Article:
I'm gonna go out and do it again tomorrow for a bit. I committed to getting 25 surveys completed, and if I get another 15 tomorrow, I'll have 30 for the interview.

Mar 9, 2009 7:07 pm
Dianna912:

First of all, I am licensed, just 6 and 63 right now, though. Second, it is not soliciting business. You tell the people you are talking to that you are opening a business in town and wanted to ask a few questions. As stated previously, the questions are about the town, what they like best, would change about it, etc. Completely unrelated to anything having to do with financial services.

I thought it went pretty well. 33 door knocks. 16 answers, only one declined to answer questions and only four declined to give their phone #, which seem pretty good to me.

I'm gonna go out and do it again tomorrow for a bit. I committed to getting 25 surveys completed, and if I get another 15 tomorrow, I'll have 30 for the interview.

 
You sound like a Go-Getter!  Keep that attitude going and maintain it.......you'll do well.
Good Luck!
 
Mar 9, 2009 8:02 pm
Chitlin:
Dianna912:

First of all, I am licensed, just 6 and 63 right now, though. Second, it is not soliciting business. You tell the people you are talking to that you are opening a business in town and wanted to ask a few questions. As stated previously, the questions are about the town, what they like best, would change about it, etc. Completely unrelated to anything having to do with financial services. I thought it went pretty well. 33 door knocks. 16 answers, only one declined to answer questions and only four declined to give their phone #, which seem pretty good to me. I'm gonna go out and do it again tomorrow for a bit. I committed to getting 25 surveys completed, and if I get another 15 tomorrow, I'll have 30 for the interview.



You sound like a Go-Getter! Keep that attitude going and maintain it.......you'll do well.

Good Luck!





Thank you! I appreciate that.

Mar 9, 2009 8:34 pm

It's fun when you are doing it to land a job that you think you want.  It is NOT fun when you HAVE to do it.  That said, it does work but it's time-consuming.

Mar 9, 2009 9:19 pm

Just make sure you do a couple extra surveys over what you committed.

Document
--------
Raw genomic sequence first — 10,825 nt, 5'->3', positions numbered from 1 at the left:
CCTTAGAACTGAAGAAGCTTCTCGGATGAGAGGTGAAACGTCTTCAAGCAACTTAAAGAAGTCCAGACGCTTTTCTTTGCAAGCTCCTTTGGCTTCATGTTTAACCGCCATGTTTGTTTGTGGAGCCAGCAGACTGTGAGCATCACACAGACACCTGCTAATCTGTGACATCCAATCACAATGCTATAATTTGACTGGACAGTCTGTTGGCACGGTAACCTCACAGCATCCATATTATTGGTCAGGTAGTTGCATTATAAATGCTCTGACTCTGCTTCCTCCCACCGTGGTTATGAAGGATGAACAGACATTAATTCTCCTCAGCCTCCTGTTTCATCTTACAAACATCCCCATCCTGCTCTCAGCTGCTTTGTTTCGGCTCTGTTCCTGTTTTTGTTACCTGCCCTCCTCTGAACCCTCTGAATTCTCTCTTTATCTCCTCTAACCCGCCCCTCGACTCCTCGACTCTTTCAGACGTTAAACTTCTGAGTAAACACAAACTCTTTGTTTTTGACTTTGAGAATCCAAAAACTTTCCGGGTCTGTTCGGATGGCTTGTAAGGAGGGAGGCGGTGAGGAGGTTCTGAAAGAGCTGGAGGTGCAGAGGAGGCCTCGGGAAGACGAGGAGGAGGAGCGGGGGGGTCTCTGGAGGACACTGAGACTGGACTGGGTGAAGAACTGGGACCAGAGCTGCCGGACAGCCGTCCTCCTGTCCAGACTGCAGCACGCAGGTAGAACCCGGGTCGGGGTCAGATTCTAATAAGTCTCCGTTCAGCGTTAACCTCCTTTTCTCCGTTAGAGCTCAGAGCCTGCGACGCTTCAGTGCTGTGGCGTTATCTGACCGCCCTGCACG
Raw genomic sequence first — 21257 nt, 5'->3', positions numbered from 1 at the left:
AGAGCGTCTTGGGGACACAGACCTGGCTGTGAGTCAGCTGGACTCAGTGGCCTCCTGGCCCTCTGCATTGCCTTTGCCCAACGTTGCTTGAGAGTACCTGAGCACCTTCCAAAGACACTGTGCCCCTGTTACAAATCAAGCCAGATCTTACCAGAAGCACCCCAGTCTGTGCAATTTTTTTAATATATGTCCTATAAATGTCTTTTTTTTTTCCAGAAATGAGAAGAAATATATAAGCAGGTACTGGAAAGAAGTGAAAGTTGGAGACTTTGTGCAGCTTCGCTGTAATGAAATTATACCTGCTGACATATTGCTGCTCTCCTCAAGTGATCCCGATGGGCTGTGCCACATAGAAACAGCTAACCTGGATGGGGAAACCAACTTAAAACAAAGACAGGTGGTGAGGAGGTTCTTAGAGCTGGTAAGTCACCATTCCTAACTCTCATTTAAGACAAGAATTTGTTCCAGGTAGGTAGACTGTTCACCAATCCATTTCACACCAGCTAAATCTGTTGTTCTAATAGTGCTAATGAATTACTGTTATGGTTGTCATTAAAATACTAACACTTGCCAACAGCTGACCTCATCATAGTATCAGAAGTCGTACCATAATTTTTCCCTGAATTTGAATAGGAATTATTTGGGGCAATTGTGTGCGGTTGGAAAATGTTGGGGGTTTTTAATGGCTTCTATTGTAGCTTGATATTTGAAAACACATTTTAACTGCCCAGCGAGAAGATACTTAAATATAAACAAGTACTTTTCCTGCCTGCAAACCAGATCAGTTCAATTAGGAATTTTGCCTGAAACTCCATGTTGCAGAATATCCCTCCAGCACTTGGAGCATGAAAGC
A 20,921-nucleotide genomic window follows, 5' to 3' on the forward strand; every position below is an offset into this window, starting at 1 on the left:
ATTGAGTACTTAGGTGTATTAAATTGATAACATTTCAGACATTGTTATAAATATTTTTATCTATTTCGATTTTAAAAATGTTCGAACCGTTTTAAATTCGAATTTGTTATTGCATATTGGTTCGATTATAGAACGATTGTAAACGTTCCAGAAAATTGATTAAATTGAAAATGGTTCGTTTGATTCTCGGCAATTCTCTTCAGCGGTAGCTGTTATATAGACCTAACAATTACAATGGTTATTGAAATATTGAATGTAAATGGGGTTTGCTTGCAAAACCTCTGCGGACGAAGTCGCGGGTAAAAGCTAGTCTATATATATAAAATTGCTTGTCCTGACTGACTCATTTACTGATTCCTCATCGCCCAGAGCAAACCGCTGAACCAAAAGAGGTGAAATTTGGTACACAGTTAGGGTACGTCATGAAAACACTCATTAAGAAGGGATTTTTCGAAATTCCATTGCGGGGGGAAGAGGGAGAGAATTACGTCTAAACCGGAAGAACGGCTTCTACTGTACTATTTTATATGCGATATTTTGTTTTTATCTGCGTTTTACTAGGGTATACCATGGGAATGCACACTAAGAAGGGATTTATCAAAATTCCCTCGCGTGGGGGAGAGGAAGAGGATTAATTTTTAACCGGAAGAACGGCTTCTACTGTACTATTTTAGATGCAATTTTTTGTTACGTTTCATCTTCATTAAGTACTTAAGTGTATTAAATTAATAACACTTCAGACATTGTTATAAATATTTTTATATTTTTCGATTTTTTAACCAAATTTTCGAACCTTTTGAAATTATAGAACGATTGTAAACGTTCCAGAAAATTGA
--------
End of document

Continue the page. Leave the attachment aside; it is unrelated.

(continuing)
Mar 9, 2009 9:40 pm

tee hee hee hee! Yaaaaay! Awesommmmeeee!

Mar 9, 2009 11:23 pm

Yeah the first few days are fun!


Come back on here in 8 months, when your paycheck is 2k, the pyramid of partnership is in full swing kicking you in the head and taking 65% so you can have your own "office" and some new jag off comes into town and gets a 25mil goodnight and starts teaching you how to do your job, my suggestion is run to the nearest decent bank and get 35%payout with help and no BS
Mar 10, 2009 9:41 am

What would you classify as a decent bank?  BAC?  Wachovia?  USB? 


Diana - your first day of doorknocking was a success.  However, I would caution you against being over optimistic about it until you've actually asked someone at the doorstep about their advisor.  Or a biz owner about his non-existent retirement plan.  It's a bit different.  You'll have some great conversations, but expect a lot more pushback than just a simple survey asking general business questions. 
 
With that said, ignore Ron.  You're headed in the right direction.  Some of the posts we've seen on here about working for banks doesn't paint them in a much better light than they do EDJ.  I'm a little biased, but I think you're headed in the right direction.  Jones is a great company with some flaws.  The same can be said for many other firms.  Sounds like you're on your way to getting hired.  Good luck.
Mar 10, 2009 10:15 am

Diana,

 
First Congratulation on your first step, hopefully you went out today with the same success.  Keep on doing what you have to do and keep a positive attitude and you will be fine.  I have been a bit too negative on this site lately.  So has everyone else.  My only advice to you is STOP READING AND POSTING ON THIS SITE NOW!  The market sucks and we've all been in it a while now and it is showing in our attitudes on this site.  This place will only give you negative thoughts and you need only positive thoughts.